(This opinion piece was published on Pro Bono News on 30 June 2016, and can be accessed here.)
Evidence increasingly suggests it’s time to recognise that social housing is essential infrastructure for Australia, and an ideal investment for government and business.
On any given night, around 100,000 Australians are homeless. That’s one in 200 of us, and more than a quarter of them are under the age of 18. At the same time, affordable housing is increasingly out-of-reach for the less well-off in Australia.
Australia has a strong track record of delivering infrastructure where it is needed and will do the most good. Telecommunications, for example, was recognised very early as an essential tool in linking Australians with family, friends and business. It was also recognised that government investment was required to make it happen across our vast and diverse nation: no private investor would take on the scale of risk involved.
The evidence of the returns on government investment in infrastructure essential to economic growth and social welfare such as roads, railways, airports, the electricity grid, schools and hospitals is all around us.
Housing and homelessness are two sides of the same coin. By alleviating the housing shortage for the poorest and most vulnerable members of our community, we also work towards reducing the number of Australians who sleep under a bridge or inside an industrial dump bin.
From 1994 to 2014, household renters experienced a 62% increase in average weekly housing costs, after adjustment for inflation. But Newstart allowances haven’t increased in real terms since 1996. In the same period, minimum wages fell from 55% to 45% as a proportion of average wage. In other words, while rent increased, real income at the bottom of the range fell.
It’s time Australia looked at social housing as economic and community infrastructure - a necessary investment in the future of the country. Looked at another way, a lack of housing costs society in the same way as poor internet speeds, but the effects are much more dramatic and cruel.
Growing up in a secure and safe environment is vital for the long term prospects of young Australians getting an education and then a job, which in turn is good for growth. The social and economic costs of long term housing insecurity and welfare dependency are exponentially greater for government and taxpayers.
And because large infrastructure projects, which social housing should be, generate consistent rental income over a long period, they are ideal for a joint venture with the UnitingCare Australia is the national body for social services in the Uniting Church in Australia, supporting service delivery and advocacy for children, young people, families, people with disabilities, and older people private sector. Indeed, the private sector has the potential to be more responsive to the needs of the community in terms of design, location, financing and maintenance.
This is not a revolutionary proposal. The federal government drove massive programs of housing construction after both world wars as part of broader efforts to stimulate the economy.
From 1981-96, public rental stock increased by about 100,000 additional dwellings. Unfortunately, the period from 1996-2011 saw a decline in stock of 12,000 dwellings. If construction levels had matched the earlier period, the total public housing supply would be 200,000 dwellings higher today. This estimate is not far short of the National Housing Supply Council’s estimate of housing supply shortfall in Australia.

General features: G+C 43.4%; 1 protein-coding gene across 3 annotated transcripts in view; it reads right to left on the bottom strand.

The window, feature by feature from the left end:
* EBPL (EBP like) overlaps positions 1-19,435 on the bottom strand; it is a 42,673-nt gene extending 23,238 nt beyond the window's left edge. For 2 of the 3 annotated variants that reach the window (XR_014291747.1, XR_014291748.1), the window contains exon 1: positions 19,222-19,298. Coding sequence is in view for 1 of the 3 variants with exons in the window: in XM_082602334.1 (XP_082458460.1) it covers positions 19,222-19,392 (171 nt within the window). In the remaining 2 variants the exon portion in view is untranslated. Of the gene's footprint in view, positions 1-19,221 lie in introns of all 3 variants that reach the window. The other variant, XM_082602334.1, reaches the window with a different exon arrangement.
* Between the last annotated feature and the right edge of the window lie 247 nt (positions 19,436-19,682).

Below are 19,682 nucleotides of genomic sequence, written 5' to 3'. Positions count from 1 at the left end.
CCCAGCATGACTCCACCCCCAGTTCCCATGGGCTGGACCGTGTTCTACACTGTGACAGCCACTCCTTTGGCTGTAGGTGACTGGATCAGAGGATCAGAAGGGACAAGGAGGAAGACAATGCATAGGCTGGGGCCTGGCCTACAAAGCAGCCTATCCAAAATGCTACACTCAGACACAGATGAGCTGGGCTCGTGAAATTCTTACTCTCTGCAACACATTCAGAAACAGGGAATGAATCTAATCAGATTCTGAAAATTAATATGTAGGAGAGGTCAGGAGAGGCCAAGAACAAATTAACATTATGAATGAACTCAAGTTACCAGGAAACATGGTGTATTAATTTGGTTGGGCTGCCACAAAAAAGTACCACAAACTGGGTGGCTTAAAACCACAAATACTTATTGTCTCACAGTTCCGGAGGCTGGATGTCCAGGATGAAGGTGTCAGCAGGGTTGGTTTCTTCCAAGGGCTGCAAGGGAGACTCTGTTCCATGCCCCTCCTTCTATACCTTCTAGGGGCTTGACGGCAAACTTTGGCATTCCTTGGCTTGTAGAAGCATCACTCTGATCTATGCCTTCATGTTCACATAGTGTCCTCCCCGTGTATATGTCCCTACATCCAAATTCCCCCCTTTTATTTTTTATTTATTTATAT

A recent report cited a range of studies that have documented the failure of the private rental sector to cater for the needs of low income renters. That study estimates a national shortage of 187,000 dwellings for the lowest income quintile.
Furthermore, recent research shows that problems of housing affordability displaces many of the country’s most vulnerable into areas with fewer opportunities. In other words, once the worse off in our community slide over the edge, it’s extraordinarily difficult to climb back up. The larger this problem becomes, the more it works as an anchor on the Australian economy.
It is also important that social housing be part of a web of other services assisting the most vulnerable, such as community mental health services, clinical mental health support, financial counselling, addiction treatment and rehabilitation services, employment services, and so on. Community services can also provide other ancillary support for disadvantaged households, such as emergency relief, assistance with various types of counselling, and life skills.
This support should be offered in concert with the bricks and mortar of affordable housing, providing a complete package to lift people from poverty and disadvantage. Recent St Vincent de Paul Society research suggests $10 billion spent over 5 years on new housing stock would put a roof over the head of most of the 100,000 who are currently homeless.
Ultimately, we believe that a truly national investment strategy including urban, rural, remote and Indigenous communities, is required, ensuring that the funds available for affordable housing and homelessness services are tied to measurable outcomes.
UnitingCare Australia is convening a national forum on housing and homelessness in October, and stands ready to work with government and other stakeholders to deliver the innovative solutions required to address what has become a national crisis.
Sue Ash is the Chair of UnitingCare Australia’s Social Policy Network.